Short: Add a 1 ohm resistor in series with the transformer :-).

Longer:

A "perfect" transformer and 'perfect" capacitor will have infinite current spikes, as I know you realise.

While real world results will vary with transformer maker's 'ethos and philosophy', the real world experience is that you wil usually get superior results by adding a small "conduction angle spreading resistor" in series with the transformer winding feed to the capacitors. This is counter intuitive to what you may expect from an efficiency point of view and is often not done in practice. Theoretical calculation of the effect of such a resistor is surprisingly annoying but simulation will show the effects instantly.

Given that the mean DC level under load is 0.7071 ( = sqrt(2) ) of V peak, you have quite a lot of headroom to work with and can afford a modest amount of drop in the series resistance. There are several scondary effects which may be useful depending on environment. Spreading the conduction angle improves the power factor of the otherwise very peaked load - but probably not enough to make a difference in meeting or failing formal power factor requirements. Sometimes more importantly, spreading the conduction angle greatly reduces peak loads on the diodes and reduces EMC issues (ie less radiated electromagnetic noise) - probably not an intuitive effect of adding a few ohms of series resistance.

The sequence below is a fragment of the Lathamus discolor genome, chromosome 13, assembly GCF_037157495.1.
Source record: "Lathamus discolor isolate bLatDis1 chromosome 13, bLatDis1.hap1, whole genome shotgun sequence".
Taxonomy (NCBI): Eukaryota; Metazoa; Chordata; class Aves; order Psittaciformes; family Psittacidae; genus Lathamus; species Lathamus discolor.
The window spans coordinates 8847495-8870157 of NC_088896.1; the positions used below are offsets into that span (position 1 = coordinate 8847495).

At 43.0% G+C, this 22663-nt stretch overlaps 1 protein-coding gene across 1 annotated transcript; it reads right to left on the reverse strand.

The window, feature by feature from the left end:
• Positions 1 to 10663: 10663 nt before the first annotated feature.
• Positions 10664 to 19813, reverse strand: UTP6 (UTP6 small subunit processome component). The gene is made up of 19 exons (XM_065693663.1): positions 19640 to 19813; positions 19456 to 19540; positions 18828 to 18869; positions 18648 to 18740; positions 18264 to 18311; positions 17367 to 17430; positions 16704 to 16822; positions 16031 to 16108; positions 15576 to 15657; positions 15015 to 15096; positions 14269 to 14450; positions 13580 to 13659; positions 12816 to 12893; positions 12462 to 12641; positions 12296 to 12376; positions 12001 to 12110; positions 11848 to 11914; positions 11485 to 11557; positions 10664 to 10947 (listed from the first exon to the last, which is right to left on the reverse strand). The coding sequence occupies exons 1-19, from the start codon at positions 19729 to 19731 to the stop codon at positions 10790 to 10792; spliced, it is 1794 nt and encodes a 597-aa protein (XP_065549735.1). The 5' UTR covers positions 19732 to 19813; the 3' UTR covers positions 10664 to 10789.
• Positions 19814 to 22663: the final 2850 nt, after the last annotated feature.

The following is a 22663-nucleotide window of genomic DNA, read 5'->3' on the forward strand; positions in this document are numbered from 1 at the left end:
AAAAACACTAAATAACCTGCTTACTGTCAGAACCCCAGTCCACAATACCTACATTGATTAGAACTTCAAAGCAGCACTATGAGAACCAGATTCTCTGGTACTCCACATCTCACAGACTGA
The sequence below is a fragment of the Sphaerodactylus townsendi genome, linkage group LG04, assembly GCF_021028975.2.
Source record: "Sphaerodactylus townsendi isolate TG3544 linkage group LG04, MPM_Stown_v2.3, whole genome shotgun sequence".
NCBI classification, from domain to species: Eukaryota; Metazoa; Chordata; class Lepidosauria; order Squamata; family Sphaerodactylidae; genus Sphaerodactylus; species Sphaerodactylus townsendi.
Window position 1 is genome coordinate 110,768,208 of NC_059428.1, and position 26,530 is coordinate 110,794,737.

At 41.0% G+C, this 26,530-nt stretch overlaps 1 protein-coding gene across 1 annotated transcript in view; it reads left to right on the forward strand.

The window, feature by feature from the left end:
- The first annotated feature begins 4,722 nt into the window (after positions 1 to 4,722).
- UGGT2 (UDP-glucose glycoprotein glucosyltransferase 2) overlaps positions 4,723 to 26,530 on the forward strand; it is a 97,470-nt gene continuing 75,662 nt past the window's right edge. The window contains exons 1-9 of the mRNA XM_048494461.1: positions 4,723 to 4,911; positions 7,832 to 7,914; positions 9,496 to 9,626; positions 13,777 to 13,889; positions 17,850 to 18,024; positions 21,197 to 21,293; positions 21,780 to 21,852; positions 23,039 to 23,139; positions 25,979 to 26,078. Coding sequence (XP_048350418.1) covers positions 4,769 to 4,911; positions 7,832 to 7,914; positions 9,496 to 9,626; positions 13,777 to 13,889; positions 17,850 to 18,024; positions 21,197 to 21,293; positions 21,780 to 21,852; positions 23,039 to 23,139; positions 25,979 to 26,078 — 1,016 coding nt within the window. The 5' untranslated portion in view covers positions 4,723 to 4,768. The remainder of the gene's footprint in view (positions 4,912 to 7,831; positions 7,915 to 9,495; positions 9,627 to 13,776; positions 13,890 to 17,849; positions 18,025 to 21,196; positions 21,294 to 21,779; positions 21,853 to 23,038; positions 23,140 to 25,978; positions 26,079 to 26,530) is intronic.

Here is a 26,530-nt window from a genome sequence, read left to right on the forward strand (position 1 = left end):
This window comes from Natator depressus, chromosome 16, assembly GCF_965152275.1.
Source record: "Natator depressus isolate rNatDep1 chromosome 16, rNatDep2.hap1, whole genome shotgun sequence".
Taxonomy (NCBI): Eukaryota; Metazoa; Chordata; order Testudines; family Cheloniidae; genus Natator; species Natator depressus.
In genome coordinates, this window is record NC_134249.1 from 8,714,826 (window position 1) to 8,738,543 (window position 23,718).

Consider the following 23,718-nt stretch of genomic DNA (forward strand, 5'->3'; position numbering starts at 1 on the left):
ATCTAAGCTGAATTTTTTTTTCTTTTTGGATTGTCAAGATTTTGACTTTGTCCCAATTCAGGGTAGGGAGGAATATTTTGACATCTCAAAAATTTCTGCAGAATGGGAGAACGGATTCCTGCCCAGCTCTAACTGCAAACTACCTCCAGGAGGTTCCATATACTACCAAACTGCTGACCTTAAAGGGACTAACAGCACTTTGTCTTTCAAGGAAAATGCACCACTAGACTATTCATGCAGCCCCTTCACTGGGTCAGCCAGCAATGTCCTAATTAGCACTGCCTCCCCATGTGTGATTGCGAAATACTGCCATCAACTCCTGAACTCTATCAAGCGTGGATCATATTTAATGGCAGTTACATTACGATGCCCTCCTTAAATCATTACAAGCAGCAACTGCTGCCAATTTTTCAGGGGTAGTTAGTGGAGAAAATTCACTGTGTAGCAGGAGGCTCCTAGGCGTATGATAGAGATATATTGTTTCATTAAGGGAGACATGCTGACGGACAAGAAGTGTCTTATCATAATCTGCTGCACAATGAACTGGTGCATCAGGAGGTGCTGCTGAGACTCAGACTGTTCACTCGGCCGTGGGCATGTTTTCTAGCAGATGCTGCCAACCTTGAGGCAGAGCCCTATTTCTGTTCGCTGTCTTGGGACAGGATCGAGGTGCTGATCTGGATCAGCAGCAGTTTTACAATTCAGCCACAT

Lets have a play with some figures:

You have 15 VAC secondary voltage and are aiming at 12VDC at 2A.

Assume for now that about 15VDC minimum on the filter caps is acceptable 9giving the regulator 3V headroom minimum).

Vpeak is 15 x 1.414 = 21.2 V

Load power is VI = 12 x 2 = 24 Watts.

If you managed to filter this well enough to achieve say about 20VDC on the cap you would dissipate Vdrop x I = (20-12)x 2 = 16 Watts in the regulator and "as a bonus" achieve massive ripple CURRENT in the caps but little ripple VOLTAGE. This does not seem like a marvellous idea :-).

If you can manage to spread conduction over 25% of the voltage cycle you will get mean current during conduction down to 4 x Iavg = 8A.

Assuming 21V peak, 25% conduction occurs at about 19V transformer output, and a very useful 50% conduction happens at just under 15V. See graph below.